GWCT National Gamebag Census & Tracking Mammals Partnership

Hedgehog Erinaceus europaeus

Taxonomy: Class: Mammalia; Order: Insectivora; Family: Erinaceidae

Description

Hedgehog photo
Hedgehog © Laurie Campbell

The hedgehog is a small insectivorous mammal covered with sharp defensive spines. It is almost entirely nocturnal, and feeds on ground-dwelling invetebrates including slugs and snails. It also eats the eggs and chicks of ground-nesting birds, sometimes to devastating effect (Jackson & Green 2000). It likes a varied habitat, and often visits suburban gardens (Sedgly 1991).

The hedgehog benefits from partial protection under the Wildlife & Countryside Act (1981). The numbers reported to the NGC nowadays have been caught unintentionally in tunnel traps set for rats or small mustelids.

Further information:
Mammal Society website hedgehog page.

Conservation status and legislation

Status:
UK: Native. Priority species under the UK Biodoversity Action Plan
World: Least Concern (IUCN Red List)

Legislation:
 
Logo NBN Gateway © Crown Copyright. All rights reserved NERC 100017897 2004
Source: National Biodiversity Network and its data providers, who bear
no responsibility for interpretation of the 10x10-km grid map
 

Distribution and abundance

The hedgehog is widespread across the the whole of Britain. It has been introduced to many of its offshore islands as well as to the Isle of Man and the Channel Islands. It is found throughout Ireland, although a scarcity of records means that this is not apparent from the map.

Estimates of hedgehog abundance (numbers of individuals in the spring) across the UK, from Harris et al. (1995):

United Kingdom 1,555,000
England 1,100,000
Scotland 310,000
Wales 145,000
N Ireland no estimate

Recent trends from the National Gamebag Census

United Kingdom

Index of bag density from 1961 to 2009 (see statistical methods and interpretational considerations).
Error bars represent 95% confidence intervals.

Hedgehog trend United Kingdom

After remaining approximately level for 20 years, the bag index declined from 1980 to 2009, leading to an overall significant decline since 1961. The decline coincides with the rise of the badger, an important predator of hedgehogs, which has been shown to limit hedgehog distribution (Doncaster 1994). However, a similar decline could also arise through a reduction in trapping effort over time.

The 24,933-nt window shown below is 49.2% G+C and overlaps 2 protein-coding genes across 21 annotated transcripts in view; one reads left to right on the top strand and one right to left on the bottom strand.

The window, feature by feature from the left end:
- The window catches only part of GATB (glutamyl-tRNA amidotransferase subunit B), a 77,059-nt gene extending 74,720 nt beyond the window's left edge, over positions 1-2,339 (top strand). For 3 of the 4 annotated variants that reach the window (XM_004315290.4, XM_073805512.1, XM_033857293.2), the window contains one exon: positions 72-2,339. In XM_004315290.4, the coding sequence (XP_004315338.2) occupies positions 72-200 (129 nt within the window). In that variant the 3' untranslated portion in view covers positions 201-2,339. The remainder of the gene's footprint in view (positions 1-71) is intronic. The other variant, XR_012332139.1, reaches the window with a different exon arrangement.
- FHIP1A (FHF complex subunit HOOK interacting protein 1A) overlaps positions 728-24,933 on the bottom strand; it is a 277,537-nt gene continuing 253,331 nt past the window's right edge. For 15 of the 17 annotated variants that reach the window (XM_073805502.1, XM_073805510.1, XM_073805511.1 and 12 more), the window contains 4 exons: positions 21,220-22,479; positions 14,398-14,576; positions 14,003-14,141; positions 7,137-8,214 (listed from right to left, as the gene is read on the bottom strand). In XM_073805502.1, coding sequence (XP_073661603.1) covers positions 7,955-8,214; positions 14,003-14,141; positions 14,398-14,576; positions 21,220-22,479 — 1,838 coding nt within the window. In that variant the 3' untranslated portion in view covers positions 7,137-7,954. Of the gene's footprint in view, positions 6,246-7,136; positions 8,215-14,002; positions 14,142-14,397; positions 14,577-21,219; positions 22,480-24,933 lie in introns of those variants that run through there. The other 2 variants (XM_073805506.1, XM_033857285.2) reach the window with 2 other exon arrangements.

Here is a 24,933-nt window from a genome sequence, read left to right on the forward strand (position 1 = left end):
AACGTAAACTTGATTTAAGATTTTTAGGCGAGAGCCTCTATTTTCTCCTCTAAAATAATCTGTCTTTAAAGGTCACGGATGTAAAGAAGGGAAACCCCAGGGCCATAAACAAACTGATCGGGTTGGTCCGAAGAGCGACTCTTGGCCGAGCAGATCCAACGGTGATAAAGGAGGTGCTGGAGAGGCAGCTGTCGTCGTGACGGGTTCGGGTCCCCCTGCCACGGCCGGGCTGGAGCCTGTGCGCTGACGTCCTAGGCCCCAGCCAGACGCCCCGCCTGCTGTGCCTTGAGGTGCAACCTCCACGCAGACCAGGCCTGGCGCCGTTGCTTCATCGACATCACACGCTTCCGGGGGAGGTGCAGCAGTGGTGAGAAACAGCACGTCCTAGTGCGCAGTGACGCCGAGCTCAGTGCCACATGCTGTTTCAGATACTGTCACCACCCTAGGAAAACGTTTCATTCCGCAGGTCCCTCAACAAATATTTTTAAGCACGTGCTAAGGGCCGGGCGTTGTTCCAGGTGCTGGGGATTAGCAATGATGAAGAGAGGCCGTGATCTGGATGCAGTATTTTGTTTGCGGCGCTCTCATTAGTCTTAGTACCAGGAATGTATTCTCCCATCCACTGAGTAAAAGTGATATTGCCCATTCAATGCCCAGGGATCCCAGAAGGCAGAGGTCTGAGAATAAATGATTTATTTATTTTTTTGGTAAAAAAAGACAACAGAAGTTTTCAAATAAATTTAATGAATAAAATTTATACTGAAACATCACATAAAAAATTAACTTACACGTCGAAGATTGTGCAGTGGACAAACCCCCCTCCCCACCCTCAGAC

Change in hedgehog bags over time, with 95% confidence limits (see statistical methods):

Country Sites Start
year
End
year
Change (%)
1961-2009
Change (%)
1984-2009
Change (%)
1995-2009
United Kingdom 697 1961 2009 -52*
-74 to -9
-46
-68 to 2
-33
-54 to 2

* significant at P < 0.05

England

Index of bag density from 1961 to 2009 (see statistical methods and interpretational considerations).
Error bars represent 95% confidence intervals.

Hedgehog trend England

After remaining approximately level for 20 years, the bag index appeared to decline from 1980 to 2009 as it did for the UK. However, the change is not statistically significant. The apparent decline coincides with the rise of the badger, an important predator of hedgehogs, which has been shown to limit hedgehog distribution (Doncaster 1994). However, a similar decline could also arise through a reduction in trapping effort over time.

Change in hedgehog bags over time, with 95% confidence limits (see statistical methods):

Country Sites Start
year
End
year
Change (%)
1961-2009
Change (%)
1984-2009
Change (%)
1995-2009
England 546 1961 2009 -53
-78 to 2
-45
-71 to 13
-28
-56 to 12

* significant at P < 0.05

Scotland

Index of bag density from 1961 to 2009 (see statistical methods and interpretational considerations).
Error bars represent 95% confidence intervals.

Hedgehog trend Scotland

Although no trend was detected overall, there has been a significant decline in the bag index between 1984 and 2009. The decline coincides with the rise of the badger, an important predator of hedgehogs, which has been shown to limit hedgehog distribution (Doncaster 1994). However, a similar decline could also arise through a reduction in trapping effort over time.